Construictors in c++ language

Construictors in c++ language

One crucial piece still is missing. How can we make sure the fields of an object have reasonable initial values before a client begins using the object? A class may define a constructor that ensures an object will begin in a well-defined sate.

A constructor definition looks similar to a method definition. The code within a constructor executes on behalf of an object when a client creates the object. For some classes, the client can provide information for the constructor to use when initializing the object. As with functions and methods, class constructors may be overloaded.

#include <iostream>

#include <iomanip>

#include <string>

class Account {
    // String representing the name of the account's owner
    std::string name;
    // The account number
    int id;
    // The current account balance
    double balance;
        // Initializes a bank account object
        Account(const std::string & customer_name, int account_number,
            double amount):
        name(customer_name), id(account_number), balance(amount) {
            if (amount < 0) {
                std::cout << "Warning: negative account balance\n";
                balance = 0.0;
    // Adds amount amt to the account's balance.
    void deposit(double amt) {
        balance += amt;
    // Deducts amount amt from the account's balance,
    // if possible.
    // Returns true if successful; otherwise, it returns false.
    // A call can fail if the withdraw would
    // cause the balance to fall below zero
    bool withdraw(double amt) {
        bool result = false; // Unsuccessful by default
        if (balance - amt >= 0) {
            balance -= amt;
            result = true; // Success
        return result;
    // Displays information about the account object
    void display() {
        std::cout << "Name: " << name << ", ID: " << id <<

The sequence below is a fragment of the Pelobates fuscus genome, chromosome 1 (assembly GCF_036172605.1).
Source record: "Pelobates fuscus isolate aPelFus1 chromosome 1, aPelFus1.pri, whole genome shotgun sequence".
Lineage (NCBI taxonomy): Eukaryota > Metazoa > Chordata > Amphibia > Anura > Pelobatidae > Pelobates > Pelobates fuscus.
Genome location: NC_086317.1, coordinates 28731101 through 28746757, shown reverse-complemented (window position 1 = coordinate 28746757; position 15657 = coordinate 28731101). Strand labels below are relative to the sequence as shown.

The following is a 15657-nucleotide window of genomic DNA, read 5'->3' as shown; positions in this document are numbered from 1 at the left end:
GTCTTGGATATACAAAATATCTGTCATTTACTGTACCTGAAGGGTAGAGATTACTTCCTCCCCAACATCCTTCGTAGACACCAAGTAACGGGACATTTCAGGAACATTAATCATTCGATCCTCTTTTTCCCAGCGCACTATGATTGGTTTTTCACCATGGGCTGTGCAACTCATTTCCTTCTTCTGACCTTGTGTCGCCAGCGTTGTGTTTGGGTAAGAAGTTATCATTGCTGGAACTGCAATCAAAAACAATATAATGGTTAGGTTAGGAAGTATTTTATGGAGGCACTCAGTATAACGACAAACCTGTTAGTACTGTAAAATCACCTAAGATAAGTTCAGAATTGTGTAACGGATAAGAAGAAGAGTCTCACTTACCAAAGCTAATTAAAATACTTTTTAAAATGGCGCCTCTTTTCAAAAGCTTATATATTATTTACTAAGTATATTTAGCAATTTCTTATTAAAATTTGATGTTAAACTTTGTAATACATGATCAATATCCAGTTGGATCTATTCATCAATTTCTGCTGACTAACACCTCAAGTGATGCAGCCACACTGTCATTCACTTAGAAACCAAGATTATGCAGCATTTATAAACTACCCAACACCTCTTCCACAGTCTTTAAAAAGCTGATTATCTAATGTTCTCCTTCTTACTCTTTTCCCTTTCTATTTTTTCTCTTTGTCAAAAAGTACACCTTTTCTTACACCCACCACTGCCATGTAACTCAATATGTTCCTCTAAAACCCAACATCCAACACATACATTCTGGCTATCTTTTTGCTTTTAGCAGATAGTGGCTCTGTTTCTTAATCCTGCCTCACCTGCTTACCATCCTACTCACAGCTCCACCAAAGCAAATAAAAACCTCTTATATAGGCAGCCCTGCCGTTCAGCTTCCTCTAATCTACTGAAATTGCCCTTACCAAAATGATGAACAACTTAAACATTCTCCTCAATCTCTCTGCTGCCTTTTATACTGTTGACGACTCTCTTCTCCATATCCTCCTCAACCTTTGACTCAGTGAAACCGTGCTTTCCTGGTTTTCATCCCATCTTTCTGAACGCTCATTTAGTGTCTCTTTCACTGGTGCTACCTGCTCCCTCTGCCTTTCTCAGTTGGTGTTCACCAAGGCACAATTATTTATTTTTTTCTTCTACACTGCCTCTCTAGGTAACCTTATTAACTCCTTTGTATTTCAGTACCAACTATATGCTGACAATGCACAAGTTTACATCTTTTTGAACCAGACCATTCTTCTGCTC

", Balance: " << balance << '\n';
int main() {
    Account acct1("Joe", 2312, 1000.00);
    Account acct2("Moe", 2313, 500.29);
    std::cout << "---------------------" << '\n';
Name: Joe, ID: 2312, Balance: 1000
Name: Moe, ID: 2313, Balance: 500.29
Name: Joe, ID: 2312, Balance: 200
Name: Moe, ID: 2313, Balance: 522.29

• A constructor has the same name as the class.

• A constructor has no return type, not even void.

The constructor in initializes all the fields with values supplied by the client. The comma-separated list between the colon and the curly brace that begins the body of the constructor is called the constructor initialization list. An initialization list contains the name of each field with its initial value in parentheses. All of the fields that make up an object must be initialized before the body of the constructor executes. In this case the code within the constructor adjusts the balance to zero and issues a warning if a client attempts to create an account with an initial negative balance.

// Client creating two Account objects
Account acct1("Joe", 2312, 1000.00);
Account acct2("Moe", 2313, 500.29);
// Client creating two Account objects
Account acct1{"Joe", 2312, 1000.00};
Account acct2{"Moe", 2313, 500.29};
Account acct("Joe", 1033, 50.00); // New bank account object
acct.deposit(1000.00); // Add some funds
acct.withdraw(2000.00); // Method should disallow this operation

The details of depositing and withdrawing funds are the responsibility of the object itself, not the client code. The attempt to withdraw the $2,000 dollars above would not change the account’s balance, and the client can check the return value of withdraw to provide appropriate feedback to the user about the error. The program then could take steps to correct the situation.